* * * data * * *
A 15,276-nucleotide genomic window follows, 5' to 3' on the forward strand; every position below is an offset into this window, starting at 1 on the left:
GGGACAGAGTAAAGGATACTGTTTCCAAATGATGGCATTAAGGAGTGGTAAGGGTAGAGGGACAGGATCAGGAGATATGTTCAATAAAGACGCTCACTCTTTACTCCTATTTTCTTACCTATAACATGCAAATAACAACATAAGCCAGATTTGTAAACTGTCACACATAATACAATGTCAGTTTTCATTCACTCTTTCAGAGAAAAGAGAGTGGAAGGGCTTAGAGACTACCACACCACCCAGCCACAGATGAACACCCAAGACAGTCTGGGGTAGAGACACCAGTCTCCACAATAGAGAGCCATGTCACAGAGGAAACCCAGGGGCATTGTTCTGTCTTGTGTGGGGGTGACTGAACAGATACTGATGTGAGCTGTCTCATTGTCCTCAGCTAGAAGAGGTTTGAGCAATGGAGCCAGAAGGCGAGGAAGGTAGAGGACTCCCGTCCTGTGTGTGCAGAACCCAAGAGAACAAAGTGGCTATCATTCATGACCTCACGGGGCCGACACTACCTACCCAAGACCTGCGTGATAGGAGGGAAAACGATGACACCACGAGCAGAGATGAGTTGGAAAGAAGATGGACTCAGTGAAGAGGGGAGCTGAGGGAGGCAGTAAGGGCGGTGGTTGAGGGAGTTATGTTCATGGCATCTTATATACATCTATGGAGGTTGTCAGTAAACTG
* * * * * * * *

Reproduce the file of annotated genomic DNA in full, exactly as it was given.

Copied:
A 15,276-nucleotide genomic window follows, 5' to 3' on the forward strand; every position below is an offset into this window, starting at 1 on the left:
GGGACAGAGTAAAGGATACTGTTTCCAAATGATGGCATTAAGGAGTGGTAAGGGTAGAGGGACAGGATCAGGAGATATGTTCAATAAAGACGCTCACTCTTTACTCCTATTTTCTTACCTATAACATGCAAATAACAACATAAGCCAGATTTGTAAACTGTCACACATAATACAATGTCAGTTTTCATTCACTCTTTCAGAGAAAAGAGAGTGGAAGGGCTTAGAGACTACCACACCACCCAGCCACAGATGAACACCCAAGACAGTCTGGGGTAGAGACACCAGTCTCCACAATAGAGAGCCATGTCACAGAGGAAACCCAGGGGCATTGTTCTGTCTTGTGTGGGGGTGACTGAACAGATACTGATGTGAGCTGTCTCATTGTCCTCAGCTAGAAGAGGTTTGAGCAATGGAGCCAGAAGGCGAGGAAGGTAGAGGACTCCCGTCCTGTGTGTGCAGAACCCAAGAGAACAAAGTGGCTATCATTCATGACCTCACGGGGCCGACACTACCTACCCAAGACCTGCGTGATAGGAGGGAAAACGATGACACCACGAGCAGAGATGAGTTGGAAAGAAGATGGACTCAGTGAAGAGGGGAGCTGAGGGAGGCAGTAAGGGCGGTGGTTGAGGGAGTTATGTTCATGGCATCTTATATACATCTATGGAGGTTGTCAGTAAACTG